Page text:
The recent events with the 3 women in Ohio have left me shaken to my core. My all-consuming thoughts have effected my ability to function and be fully present for my family. Not in a dramatic and obvious way, but in ways that I feel deep in my bones. The world isn't right. This isn't right. How? Why? How do I raise my children in this place?
But you know all that.
The reason I'm writing is to thank you. (Or should it be You?) I posted my anxious thoughts and concerns on Facebook yesterday. It was a plea for guidance. How can I help these women? What positive mental narrative do I tell myself to help me cope with this? (Help ME cope? What about THEM?) Agreeably selfish, I know.
You saw how my wise friends suggested turning off the news, focusing on the positive, and taking action by volunteering with a women's shelter. You know I'm busy, God. I'm raising these 2 incredible children you sent me. I want to do more, but I'm just not always able.
But you worked your wonders last night. You restored my faith in the smallest of things. A timely text message. A husband able to leave work on time. Being in the right place to see a need. You are sly. You are tricky. And you are wonderful. Should we tell everyone what you did? If you are too modest, shy, and humble to take all the credit, I will accept it on your behalf. As long as you forgive me later.
Here's what happened:
There was a Stake Relief Society activity last night--Dinner, a clothing exchange (!!) and some excellent speakers. About an hour before leaving for the activity, I sent a text to my neighbor to see if she might be interested in attending with me. I've mentioned her before...she is a single mother who recently left the local Women's Shelter in Park City called the Peace House. Her son does not live with her (long story) and it kills her. She's trying to find more work and get some solid footing. She responded with a resounding, "Yes!" to my invitation.
But there was a lot going on. Vic was trying to get out of the office to make it home on time so that I could leave and he could make it to swimming lessons with Peter. For a while there it looked like it wasn't going to happen. Things fell into place at the last minute and off my neighbor and I rushed to the activity. Thanks for that, HF. I really owe you.
The food was delish. And may I say that I got some killer pieces from the clothing exchange! My friend cried during the talks, and we had an all-around uplifting time. As things were coming to a close I saw a women lugging several garbage bags full of clothing outside. I asked her if she needed any help and she said she was running to catch the bus since she didn't have a car. She seemed...a bit frazzled. I could tell she felt a bit out of place. No makeup on, no bra, shorts and flip-flops (which is great until you take into account its Spring in Park City. A.k.a, worse than any California winter.) Long story short, she was headed in the direction I live so I offered to give her a ride.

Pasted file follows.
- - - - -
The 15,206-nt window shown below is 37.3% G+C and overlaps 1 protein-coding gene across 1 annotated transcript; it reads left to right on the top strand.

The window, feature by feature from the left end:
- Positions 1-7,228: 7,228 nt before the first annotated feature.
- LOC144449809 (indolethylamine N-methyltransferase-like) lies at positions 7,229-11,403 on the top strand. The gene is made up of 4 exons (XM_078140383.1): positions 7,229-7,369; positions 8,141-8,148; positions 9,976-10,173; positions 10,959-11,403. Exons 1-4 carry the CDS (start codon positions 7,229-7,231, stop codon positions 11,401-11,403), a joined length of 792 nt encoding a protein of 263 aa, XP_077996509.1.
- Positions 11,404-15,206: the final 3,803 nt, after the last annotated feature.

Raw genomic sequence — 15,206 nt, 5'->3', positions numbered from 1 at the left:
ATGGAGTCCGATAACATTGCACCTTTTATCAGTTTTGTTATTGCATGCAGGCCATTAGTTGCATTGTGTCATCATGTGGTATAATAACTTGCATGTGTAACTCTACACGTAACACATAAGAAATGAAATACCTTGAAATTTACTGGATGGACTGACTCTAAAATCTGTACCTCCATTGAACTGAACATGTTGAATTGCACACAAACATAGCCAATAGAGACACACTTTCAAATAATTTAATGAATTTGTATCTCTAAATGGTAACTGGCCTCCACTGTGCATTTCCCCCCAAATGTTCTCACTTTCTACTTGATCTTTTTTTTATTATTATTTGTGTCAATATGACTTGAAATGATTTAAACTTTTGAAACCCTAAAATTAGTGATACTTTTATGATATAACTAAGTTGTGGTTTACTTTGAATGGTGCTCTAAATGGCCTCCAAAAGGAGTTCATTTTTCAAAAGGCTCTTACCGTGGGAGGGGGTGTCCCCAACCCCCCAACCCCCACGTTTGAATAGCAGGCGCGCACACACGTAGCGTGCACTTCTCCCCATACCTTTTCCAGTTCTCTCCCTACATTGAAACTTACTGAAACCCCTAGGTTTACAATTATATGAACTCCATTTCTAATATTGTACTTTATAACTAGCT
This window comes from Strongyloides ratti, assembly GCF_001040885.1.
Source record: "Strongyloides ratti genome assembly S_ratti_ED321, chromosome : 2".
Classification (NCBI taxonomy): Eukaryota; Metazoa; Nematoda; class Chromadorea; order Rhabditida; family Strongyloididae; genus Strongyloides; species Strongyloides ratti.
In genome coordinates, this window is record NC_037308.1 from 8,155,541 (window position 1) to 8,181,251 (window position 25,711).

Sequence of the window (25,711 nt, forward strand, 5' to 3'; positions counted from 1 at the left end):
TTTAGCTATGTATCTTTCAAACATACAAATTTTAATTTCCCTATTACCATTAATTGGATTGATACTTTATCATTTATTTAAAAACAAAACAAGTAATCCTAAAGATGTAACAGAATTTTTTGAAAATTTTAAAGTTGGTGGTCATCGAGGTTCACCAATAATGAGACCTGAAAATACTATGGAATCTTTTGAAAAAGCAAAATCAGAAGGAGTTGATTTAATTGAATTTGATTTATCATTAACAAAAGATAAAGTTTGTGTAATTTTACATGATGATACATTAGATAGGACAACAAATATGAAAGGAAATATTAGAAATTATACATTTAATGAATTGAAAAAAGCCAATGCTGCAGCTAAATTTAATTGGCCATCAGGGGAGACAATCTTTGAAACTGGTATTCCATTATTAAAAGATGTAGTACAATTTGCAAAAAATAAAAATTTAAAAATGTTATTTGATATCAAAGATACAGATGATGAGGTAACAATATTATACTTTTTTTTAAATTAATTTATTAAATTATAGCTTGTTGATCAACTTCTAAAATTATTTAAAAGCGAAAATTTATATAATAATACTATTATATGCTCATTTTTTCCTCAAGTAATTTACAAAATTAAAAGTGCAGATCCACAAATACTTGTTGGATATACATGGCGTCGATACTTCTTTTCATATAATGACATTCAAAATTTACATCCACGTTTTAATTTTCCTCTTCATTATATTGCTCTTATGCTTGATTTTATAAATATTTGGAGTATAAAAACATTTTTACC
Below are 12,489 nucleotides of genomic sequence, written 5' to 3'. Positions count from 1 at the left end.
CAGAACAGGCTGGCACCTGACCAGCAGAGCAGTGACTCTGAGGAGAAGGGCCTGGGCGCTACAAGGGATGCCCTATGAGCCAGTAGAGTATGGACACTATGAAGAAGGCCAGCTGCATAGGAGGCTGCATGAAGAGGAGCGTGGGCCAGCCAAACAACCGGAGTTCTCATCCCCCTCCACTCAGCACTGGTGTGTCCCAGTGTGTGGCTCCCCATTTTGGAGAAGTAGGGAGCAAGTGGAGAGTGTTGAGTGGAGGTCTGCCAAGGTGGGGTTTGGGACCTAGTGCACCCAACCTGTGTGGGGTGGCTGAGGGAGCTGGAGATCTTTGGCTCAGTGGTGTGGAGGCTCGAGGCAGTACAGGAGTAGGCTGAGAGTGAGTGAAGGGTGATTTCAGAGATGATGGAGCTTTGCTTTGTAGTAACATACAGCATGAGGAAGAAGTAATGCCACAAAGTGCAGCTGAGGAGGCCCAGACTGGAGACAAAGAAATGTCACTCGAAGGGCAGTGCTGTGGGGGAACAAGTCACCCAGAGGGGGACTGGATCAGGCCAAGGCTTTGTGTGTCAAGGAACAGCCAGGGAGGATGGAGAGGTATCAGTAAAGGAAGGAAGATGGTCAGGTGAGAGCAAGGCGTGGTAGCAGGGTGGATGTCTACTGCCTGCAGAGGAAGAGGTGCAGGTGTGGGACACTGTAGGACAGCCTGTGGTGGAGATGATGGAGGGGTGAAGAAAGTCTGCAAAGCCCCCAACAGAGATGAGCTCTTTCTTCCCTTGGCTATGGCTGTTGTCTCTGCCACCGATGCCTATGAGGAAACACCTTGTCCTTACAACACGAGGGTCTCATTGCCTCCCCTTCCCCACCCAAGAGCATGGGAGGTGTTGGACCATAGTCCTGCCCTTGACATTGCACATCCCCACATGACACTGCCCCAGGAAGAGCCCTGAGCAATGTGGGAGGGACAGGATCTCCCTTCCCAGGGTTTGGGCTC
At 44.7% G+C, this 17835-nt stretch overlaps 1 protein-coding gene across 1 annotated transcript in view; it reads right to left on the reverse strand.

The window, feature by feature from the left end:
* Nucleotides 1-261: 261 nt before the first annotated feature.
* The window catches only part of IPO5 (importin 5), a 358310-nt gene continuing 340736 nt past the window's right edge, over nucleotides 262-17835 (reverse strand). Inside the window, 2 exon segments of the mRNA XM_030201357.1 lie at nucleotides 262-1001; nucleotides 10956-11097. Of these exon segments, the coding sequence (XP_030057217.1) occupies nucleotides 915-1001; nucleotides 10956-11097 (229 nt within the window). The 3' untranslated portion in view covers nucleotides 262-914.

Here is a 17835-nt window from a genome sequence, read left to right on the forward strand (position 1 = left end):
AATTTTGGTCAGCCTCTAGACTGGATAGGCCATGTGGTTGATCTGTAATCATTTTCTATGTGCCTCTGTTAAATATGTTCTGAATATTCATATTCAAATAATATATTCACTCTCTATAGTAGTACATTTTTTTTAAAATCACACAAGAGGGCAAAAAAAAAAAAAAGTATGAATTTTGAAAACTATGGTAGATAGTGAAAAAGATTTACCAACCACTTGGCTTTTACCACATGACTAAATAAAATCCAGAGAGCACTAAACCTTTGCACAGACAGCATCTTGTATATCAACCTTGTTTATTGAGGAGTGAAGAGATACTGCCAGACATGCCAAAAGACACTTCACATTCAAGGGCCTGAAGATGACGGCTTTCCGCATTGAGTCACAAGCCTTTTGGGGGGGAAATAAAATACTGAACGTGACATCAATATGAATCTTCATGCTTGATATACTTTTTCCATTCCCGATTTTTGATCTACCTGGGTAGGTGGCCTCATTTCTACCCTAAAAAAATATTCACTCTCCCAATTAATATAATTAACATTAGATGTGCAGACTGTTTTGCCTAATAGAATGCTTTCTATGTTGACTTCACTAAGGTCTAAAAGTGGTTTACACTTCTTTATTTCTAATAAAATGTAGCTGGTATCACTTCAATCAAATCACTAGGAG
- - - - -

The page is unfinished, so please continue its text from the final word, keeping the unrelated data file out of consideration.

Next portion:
My neighbor and this woman (I'll call them Alice and Andrea), started chatting while I slipped into the kitchen to prepare bags of leftover food for them to take home. We loaded our treasures in the car and had such a pleasant conversation getting to know Andrea better. She and Alice had so much in common (Addicts in recovery, abusive relationships, no car, looking for work, both studying to become Shamans) and by the time we dropped Andrea off a bond was born. We spoke about everything from finding the strength to do hard things to the full moon portal (the rebirth last night of 2013--according to what they are learning in their Shaman classes), to finding a good place to rent and calling me if they ever need a ride.
When I dropped Alice off at home she spoke of her son and cried again. She asked if she could come to church with me for Mother's Day. And I walked into my safe home, my children tucked in bed, and I cried.
That's what happened, isn't it, God? You put me in the path of those women who have experienced similar things to the victims in Ohio. (Much smaller scale, yes. But same vein.) And you showed me that each of us matters. That each of us can make a difference. You reminded me to be grateful. Those wonderful and unique women taught me. You taught all of us. You brought peace to my heart and confirmed my belief that kindness matters. It might matter the very most.
Please accept this thank you letter and please send more opportunities my way to strengthen those in need. And that includes me. You really are a sly devil, the way you orchestrated that. (No pun intended.)